Jewish Sites in Bursa, Turkey

Last Updated on April 25, 2019

Bursa’s Jewish community dates from Byzantinetimes.

After the Ottoman conquest of Bursa in 1324, Sultan Orhan permitted building of the Etz ha-Hayyim Synagogue, used for over 600 years.

Since Israel’s founding in 1948, the Jewish community in Bursa has dwindled to about 140 persons. Only two synagogues remain active, the more impressive being the Gerush Synagogue.

Getting There

From Bursa’s Ulu Cami (Great Mosque), walk for 10 or 15 minutes, or take a taxi or dolmus, westward along Atatürk Caddesi, Cemal Nadir Caddesi and Altiparmak Caddesi to the Çatal Firin bus stop, across from the Sabahettin Pasa Camii.

Across Altiparmak Caddesi is Sakarya Caddesi, a street roughly parallel. Now a pedestrian street lined with seafood restaurants, Sakarya Caddesi was once the main thoroughfare of this small Jewish quarter. The Gerush Synagogue is several blocks down on the left-hand side.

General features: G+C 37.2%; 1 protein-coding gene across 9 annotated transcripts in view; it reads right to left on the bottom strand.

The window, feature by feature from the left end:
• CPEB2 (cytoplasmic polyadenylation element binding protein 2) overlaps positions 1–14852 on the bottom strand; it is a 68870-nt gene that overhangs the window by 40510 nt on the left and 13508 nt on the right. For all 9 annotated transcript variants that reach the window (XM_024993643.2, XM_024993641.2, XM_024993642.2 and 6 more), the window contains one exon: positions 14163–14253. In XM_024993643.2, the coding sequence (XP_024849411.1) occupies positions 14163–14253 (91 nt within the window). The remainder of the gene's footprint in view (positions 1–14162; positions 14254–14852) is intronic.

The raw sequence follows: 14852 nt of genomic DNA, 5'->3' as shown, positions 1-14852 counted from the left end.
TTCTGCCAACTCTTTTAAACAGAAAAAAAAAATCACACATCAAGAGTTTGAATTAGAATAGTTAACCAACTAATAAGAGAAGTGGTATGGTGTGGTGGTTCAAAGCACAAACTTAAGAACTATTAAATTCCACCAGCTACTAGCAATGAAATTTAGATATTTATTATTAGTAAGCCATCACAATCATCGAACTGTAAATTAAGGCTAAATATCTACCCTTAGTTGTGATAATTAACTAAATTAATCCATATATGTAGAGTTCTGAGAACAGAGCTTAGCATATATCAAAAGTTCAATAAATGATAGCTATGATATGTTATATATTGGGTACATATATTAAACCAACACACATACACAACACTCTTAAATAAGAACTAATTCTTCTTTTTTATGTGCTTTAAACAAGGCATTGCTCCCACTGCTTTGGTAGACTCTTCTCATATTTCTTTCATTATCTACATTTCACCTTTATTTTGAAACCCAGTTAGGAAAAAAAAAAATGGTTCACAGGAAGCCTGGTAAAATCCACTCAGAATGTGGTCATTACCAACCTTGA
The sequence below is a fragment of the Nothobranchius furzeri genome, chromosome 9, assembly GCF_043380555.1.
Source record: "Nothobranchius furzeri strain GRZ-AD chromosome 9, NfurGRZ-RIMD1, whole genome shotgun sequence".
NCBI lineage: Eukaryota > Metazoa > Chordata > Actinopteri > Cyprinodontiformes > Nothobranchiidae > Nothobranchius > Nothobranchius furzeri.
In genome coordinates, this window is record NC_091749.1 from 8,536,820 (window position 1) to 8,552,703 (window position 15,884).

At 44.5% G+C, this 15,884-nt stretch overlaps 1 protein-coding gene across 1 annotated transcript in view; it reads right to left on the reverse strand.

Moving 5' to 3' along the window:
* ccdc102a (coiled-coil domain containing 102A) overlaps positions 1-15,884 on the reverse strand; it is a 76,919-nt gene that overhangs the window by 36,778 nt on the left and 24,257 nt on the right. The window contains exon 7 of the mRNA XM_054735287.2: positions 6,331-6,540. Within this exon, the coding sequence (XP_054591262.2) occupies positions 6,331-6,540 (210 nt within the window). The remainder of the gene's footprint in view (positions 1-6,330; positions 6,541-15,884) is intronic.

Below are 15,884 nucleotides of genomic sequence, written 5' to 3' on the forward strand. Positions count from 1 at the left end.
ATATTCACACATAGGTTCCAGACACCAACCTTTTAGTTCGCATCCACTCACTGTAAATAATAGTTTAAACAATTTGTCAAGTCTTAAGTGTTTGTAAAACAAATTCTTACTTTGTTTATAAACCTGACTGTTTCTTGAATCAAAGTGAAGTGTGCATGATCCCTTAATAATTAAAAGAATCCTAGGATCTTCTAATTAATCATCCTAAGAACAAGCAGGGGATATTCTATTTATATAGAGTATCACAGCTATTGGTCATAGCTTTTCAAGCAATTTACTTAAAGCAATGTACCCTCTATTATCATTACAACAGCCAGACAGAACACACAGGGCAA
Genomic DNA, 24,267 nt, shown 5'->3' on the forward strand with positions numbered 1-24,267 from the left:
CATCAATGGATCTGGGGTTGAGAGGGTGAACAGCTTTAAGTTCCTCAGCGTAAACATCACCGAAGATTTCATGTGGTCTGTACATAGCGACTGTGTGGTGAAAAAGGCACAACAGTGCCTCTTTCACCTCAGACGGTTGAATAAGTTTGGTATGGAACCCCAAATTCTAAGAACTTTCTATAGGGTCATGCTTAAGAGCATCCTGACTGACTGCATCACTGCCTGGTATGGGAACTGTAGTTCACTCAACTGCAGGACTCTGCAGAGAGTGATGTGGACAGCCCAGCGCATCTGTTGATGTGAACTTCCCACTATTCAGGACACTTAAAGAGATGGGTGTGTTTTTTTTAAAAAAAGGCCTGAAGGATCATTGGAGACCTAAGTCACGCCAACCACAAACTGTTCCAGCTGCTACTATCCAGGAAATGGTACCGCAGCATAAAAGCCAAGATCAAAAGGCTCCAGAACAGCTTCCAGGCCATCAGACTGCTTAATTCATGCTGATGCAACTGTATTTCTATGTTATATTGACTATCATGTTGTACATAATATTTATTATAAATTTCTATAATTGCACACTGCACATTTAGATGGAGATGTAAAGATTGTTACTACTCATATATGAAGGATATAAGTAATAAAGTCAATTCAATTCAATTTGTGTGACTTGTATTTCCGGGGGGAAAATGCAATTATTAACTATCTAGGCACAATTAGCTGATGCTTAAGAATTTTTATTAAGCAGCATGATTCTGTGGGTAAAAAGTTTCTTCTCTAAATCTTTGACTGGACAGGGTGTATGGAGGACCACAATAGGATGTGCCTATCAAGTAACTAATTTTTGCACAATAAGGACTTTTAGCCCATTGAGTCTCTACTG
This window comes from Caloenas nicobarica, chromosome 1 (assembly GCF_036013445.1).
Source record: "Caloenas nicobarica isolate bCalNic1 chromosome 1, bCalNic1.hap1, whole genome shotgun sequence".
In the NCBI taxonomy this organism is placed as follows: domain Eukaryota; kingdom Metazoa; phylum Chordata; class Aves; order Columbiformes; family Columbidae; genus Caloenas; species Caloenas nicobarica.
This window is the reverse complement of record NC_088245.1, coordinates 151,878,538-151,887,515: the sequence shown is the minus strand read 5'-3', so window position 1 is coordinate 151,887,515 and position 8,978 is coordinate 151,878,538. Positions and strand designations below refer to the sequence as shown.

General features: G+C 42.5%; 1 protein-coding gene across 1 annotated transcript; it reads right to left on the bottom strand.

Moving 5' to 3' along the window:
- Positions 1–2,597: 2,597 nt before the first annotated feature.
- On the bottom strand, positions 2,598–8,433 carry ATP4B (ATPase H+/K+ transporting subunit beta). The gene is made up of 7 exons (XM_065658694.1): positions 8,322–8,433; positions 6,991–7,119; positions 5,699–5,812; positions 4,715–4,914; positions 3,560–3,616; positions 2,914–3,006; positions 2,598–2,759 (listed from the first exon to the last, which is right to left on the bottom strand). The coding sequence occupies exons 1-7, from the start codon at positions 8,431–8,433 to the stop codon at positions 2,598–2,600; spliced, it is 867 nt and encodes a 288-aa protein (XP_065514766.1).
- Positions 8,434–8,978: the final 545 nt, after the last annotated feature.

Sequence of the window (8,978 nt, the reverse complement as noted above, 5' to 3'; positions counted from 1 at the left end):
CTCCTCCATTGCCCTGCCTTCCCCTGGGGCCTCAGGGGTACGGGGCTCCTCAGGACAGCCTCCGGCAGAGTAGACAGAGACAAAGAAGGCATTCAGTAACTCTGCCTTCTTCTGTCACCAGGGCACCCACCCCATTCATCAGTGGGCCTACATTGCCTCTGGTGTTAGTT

Renovated in the 1700s, it is light, airy and attractive,with an unusual floor plan: a circle of pillarssurround the bema in the center of the room, supporting a dome. Benches are along the walls; the ark is opposite the entrance, and there are attractive stained glass lights over the entrance door.

The Gerush’s Torahs were brought from Spain by Sephardic immigrants five centuries ago.

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